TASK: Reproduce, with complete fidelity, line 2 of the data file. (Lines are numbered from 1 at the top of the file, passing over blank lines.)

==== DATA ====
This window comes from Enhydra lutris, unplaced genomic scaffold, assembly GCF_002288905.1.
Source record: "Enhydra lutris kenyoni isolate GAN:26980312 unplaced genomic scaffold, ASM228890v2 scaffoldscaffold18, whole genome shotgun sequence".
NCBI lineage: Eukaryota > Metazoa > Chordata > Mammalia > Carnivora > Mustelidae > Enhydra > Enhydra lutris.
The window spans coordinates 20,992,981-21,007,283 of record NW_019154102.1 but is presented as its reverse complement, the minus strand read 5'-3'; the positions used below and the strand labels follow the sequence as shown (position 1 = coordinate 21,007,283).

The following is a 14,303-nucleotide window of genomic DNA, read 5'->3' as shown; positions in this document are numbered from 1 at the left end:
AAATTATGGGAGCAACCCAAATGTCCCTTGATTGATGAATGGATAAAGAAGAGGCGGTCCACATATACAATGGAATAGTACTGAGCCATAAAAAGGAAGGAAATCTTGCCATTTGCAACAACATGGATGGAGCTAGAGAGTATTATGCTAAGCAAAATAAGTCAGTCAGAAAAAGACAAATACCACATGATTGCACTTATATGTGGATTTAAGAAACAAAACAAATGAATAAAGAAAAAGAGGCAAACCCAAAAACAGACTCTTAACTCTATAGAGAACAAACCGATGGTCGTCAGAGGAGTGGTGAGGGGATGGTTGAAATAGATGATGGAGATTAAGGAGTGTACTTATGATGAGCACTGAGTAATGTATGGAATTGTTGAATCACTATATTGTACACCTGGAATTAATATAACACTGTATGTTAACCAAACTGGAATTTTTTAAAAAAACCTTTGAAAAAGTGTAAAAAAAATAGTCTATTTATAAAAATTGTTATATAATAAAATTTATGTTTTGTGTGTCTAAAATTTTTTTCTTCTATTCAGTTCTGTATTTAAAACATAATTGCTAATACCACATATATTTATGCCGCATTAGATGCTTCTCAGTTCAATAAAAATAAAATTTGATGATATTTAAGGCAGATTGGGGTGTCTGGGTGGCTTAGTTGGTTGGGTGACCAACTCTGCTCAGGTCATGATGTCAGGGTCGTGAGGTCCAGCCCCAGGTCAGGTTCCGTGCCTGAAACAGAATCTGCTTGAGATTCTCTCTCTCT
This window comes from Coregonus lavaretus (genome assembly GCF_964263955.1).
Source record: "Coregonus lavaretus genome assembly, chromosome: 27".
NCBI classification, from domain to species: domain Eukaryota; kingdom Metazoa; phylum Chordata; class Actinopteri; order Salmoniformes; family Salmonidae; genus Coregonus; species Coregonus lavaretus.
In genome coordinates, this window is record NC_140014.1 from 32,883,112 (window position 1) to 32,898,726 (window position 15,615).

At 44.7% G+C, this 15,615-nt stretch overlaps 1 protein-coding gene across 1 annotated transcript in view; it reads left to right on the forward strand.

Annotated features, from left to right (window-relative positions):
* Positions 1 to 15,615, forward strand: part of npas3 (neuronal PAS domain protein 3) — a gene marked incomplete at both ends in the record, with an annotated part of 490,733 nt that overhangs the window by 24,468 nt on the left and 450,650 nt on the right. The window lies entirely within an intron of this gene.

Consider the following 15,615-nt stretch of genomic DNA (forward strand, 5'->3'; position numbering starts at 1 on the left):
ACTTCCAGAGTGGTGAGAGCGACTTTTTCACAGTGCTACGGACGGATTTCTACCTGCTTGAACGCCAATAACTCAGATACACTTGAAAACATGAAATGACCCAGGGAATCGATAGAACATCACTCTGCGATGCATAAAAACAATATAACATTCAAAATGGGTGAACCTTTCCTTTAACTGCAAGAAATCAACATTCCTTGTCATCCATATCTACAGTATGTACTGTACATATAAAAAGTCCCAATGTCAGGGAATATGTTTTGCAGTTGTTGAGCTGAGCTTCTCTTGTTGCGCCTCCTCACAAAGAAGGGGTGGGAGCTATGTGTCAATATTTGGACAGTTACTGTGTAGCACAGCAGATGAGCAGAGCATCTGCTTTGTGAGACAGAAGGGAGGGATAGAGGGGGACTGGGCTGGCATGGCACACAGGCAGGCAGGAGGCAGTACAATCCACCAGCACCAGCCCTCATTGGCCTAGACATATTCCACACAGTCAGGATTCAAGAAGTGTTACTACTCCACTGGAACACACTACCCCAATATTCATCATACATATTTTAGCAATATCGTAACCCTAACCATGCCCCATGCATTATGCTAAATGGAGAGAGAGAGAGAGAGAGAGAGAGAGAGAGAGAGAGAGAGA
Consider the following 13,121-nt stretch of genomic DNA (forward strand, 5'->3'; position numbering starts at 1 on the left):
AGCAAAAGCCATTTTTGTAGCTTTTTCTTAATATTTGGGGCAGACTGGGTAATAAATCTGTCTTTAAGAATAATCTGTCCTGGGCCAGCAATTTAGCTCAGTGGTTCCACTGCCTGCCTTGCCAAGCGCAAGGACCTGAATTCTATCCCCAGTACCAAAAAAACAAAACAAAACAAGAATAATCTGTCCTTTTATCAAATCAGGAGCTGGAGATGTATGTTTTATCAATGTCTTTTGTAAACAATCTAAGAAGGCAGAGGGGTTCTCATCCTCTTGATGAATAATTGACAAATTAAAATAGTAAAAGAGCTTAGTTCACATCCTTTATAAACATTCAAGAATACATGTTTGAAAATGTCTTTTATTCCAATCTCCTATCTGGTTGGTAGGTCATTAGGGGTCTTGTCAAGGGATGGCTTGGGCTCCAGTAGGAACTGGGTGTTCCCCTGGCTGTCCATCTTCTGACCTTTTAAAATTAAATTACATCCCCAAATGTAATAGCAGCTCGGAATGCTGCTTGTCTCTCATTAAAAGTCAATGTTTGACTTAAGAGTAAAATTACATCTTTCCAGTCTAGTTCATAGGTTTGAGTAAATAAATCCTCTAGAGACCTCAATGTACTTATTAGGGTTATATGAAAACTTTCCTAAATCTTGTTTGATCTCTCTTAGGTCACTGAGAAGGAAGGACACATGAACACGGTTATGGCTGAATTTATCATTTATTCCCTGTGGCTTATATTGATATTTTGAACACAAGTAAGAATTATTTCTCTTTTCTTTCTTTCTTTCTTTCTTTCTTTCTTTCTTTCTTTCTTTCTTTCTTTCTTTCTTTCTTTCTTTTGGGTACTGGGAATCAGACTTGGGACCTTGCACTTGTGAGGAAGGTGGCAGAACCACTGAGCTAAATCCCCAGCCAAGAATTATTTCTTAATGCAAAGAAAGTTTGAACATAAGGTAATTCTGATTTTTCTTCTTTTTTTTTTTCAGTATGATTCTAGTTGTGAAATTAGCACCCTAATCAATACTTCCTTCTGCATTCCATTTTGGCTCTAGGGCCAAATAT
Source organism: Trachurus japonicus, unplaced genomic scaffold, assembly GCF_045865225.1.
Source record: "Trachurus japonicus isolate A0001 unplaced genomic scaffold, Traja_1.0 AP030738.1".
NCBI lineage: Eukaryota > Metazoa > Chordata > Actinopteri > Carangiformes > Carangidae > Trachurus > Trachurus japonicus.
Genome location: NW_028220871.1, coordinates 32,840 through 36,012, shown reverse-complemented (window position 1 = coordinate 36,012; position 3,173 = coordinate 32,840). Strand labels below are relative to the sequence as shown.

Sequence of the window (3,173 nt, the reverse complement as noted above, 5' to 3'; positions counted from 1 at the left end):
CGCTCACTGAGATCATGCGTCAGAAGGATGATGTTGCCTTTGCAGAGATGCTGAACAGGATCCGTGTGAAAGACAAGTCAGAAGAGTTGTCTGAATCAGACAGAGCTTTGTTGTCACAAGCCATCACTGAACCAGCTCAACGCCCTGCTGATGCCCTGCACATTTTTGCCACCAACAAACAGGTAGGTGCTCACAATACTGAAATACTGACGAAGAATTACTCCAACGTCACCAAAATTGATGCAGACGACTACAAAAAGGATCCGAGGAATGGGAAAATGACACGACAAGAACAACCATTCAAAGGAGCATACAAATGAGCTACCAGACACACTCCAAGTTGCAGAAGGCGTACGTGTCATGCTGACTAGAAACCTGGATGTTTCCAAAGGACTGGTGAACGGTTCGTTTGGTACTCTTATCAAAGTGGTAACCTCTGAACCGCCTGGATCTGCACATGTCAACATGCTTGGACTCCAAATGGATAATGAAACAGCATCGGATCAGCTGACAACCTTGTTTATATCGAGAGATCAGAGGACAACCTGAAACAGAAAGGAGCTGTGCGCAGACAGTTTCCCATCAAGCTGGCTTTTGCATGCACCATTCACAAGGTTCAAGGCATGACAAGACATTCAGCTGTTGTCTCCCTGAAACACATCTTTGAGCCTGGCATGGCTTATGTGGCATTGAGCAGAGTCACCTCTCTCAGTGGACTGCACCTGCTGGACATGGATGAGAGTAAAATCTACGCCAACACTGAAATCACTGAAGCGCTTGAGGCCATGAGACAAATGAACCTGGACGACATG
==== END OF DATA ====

Source record: "Enhydra lutris kenyoni isolate GAN:26980312 unplaced genomic scaffold, ASM228890v2 scaffoldscaffold18, whole genome shotgun sequence".